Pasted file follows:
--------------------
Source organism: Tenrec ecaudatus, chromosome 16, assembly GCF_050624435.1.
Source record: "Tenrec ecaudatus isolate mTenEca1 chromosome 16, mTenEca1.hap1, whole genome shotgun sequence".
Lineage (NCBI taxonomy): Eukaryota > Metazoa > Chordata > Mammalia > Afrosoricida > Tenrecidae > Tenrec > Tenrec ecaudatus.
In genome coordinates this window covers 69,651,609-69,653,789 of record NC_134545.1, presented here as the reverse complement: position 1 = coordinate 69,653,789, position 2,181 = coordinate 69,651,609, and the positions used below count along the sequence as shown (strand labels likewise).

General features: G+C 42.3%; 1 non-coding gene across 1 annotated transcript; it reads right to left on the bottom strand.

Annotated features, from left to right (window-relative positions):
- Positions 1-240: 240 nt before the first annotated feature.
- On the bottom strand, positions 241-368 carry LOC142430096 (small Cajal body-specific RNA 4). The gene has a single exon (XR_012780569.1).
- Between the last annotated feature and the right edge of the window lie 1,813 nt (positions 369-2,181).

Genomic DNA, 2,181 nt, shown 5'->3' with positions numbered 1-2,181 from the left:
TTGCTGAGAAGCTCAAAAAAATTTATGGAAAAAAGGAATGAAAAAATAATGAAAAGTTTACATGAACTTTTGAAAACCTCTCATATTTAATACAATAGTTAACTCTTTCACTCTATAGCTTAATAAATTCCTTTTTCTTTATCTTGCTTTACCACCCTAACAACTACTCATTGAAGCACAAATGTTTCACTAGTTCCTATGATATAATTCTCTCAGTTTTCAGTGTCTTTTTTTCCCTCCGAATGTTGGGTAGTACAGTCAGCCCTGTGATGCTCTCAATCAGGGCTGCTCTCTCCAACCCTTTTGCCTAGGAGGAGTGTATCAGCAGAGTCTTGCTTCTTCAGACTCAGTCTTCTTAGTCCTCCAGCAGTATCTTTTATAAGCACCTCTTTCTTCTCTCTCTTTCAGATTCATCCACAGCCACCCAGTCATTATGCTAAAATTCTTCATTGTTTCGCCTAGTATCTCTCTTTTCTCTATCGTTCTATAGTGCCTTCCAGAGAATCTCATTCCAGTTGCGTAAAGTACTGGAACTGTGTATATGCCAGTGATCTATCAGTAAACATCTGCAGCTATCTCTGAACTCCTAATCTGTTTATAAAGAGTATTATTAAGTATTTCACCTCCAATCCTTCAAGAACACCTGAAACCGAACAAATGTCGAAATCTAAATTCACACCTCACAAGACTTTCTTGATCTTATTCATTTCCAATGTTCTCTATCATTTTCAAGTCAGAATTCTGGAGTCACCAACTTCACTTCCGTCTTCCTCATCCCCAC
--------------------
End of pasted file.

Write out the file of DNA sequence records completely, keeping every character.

Source organism: Tenrec ecaudatus, chromosome 16, assembly GCF_050624435.1.
Source record: "Tenrec ecaudatus isolate mTenEca1 chromosome 16, mTenEca1.hap1, whole genome shotgun sequence".
Lineage (NCBI taxonomy): Eukaryota > Metazoa > Chordata > Mammalia > Afrosoricida > Tenrecidae > Tenrec > Tenrec ecaudatus.
In genome coordinates this window covers 69,651,609-69,653,789 of record NC_134545.1, presented here as the reverse complement: position 1 = coordinate 69,653,789, position 2,181 = coordinate 69,651,609, and the positions used below count along the sequence as shown (strand labels likewise).

General features: G+C 42.3%; 1 non-coding gene across 1 annotated transcript; it reads right to left on the bottom strand.

Annotated features, from left to right (window-relative positions):
- Positions 1-240: 240 nt before the first annotated feature.
- On the bottom strand, positions 241-368 carry LOC142430096 (small Cajal body-specific RNA 4). The gene has a single exon (XR_012780569.1).
- Between the last annotated feature and the right edge of the window lie 1,813 nt (positions 369-2,181).

Genomic DNA, 2,181 nt, shown 5'->3' with positions numbered 1-2,181 from the left:
TTGCTGAGAAGCTCAAAAAAATTTATGGAAAAAAGGAATGAAAAAATAATGAAAAGTTTACATGAACTTTTGAAAACCTCTCATATTTAATACAATAGTTAACTCTTTCACTCTATAGCTTAATAAATTCCTTTTTCTTTATCTTGCTTTACCACCCTAACAACTACTCATTGAAGCACAAATGTTTCACTAGTTCCTATGATATAATTCTCTCAGTTTTCAGTGTCTTTTTTTCCCTCCGAATGTTGGGTAGTACAGTCAGCCCTGTGATGCTCTCAATCAGGGCTGCTCTCTCCAACCCTTTTGCCTAGGAGGAGTGTATCAGCAGAGTCTTGCTTCTTCAGACTCAGTCTTCTTAGTCCTCCAGCAGTATCTTTTATAAGCACCTCTTTCTTCTCTCTCTTTCAGATTCATCCACAGCCACCCAGTCATTATGCTAAAATTCTTCATTGTTTCGCCTAGTATCTCTCTTTTCTCTATCGTTCTATAGTGCCTTCCAGAGAATCTCATTCCAGTTGCGTAAAGTACTGGAACTGTGTATATGCCAGTGATCTATCAGTAAACATCTGCAGCTATCTCTGAACTCCTAATCTGTTTATAAAGAGTATTATTAAGTATTTCACCTCCAATCCTTCAAGAACACCTGAAACCGAACAAATGTCGAAATCTAAATTCACACCTCACAAGACTTTCTTGATCTTATTCATTTCCAATGTTCTCTATCATTTTCAAGTCAGAATTCTGGAGTCACCAACTTCACTTCCGTCTTCCTCATCCCCAC